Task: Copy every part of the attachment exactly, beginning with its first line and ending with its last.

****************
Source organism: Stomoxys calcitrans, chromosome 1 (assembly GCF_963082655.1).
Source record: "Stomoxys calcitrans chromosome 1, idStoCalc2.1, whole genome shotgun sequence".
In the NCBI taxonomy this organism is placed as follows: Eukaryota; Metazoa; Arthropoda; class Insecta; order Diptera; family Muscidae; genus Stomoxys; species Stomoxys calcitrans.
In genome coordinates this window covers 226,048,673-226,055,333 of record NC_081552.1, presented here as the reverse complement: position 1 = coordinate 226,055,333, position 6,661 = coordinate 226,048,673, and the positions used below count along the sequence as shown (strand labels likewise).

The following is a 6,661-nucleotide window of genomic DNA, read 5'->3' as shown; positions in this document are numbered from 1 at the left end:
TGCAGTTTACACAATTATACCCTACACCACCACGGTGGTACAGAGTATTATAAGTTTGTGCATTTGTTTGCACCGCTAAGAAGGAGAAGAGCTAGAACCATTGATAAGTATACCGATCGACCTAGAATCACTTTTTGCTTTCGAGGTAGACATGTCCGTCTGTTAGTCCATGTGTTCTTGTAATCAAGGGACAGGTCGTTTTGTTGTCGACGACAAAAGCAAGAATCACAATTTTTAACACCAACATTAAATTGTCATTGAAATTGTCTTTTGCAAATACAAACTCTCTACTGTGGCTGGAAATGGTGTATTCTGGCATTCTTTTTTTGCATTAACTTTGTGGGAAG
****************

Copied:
Source organism: Stomoxys calcitrans, chromosome 1 (assembly GCF_963082655.1).
Source record: "Stomoxys calcitrans chromosome 1, idStoCalc2.1, whole genome shotgun sequence".
In the NCBI taxonomy this organism is placed as follows: Eukaryota; Metazoa; Arthropoda; class Insecta; order Diptera; family Muscidae; genus Stomoxys; species Stomoxys calcitrans.
In genome coordinates this window covers 226,048,673-226,055,333 of record NC_081552.1, presented here as the reverse complement: position 1 = coordinate 226,055,333, position 6,661 = coordinate 226,048,673, and the positions used below count along the sequence as shown (strand labels likewise).

The following is a 6,661-nucleotide window of genomic DNA, read 5'->3' as shown; positions in this document are numbered from 1 at the left end:
TGCAGTTTACACAATTATACCCTACACCACCACGGTGGTACAGAGTATTATAAGTTTGTGCATTTGTTTGCACCGCTAAGAAGGAGAAGAGCTAGAACCATTGATAAGTATACCGATCGACCTAGAATCACTTTTTGCTTTCGAGGTAGACATGTCCGTCTGTTAGTCCATGTGTTCTTGTAATCAAGGGACAGGTCGTTTTGTTGTCGACGACAAAAGCAAGAATCACAATTTTTAACACCAACATTAAATTGTCATTGAAATTGTCTTTTGCAAATACAAACTCTCTACTGTGGCTGGAAATGGTGTATTCTGGCATTCTTTTTTTGCATTAACTTTGTGGGAAG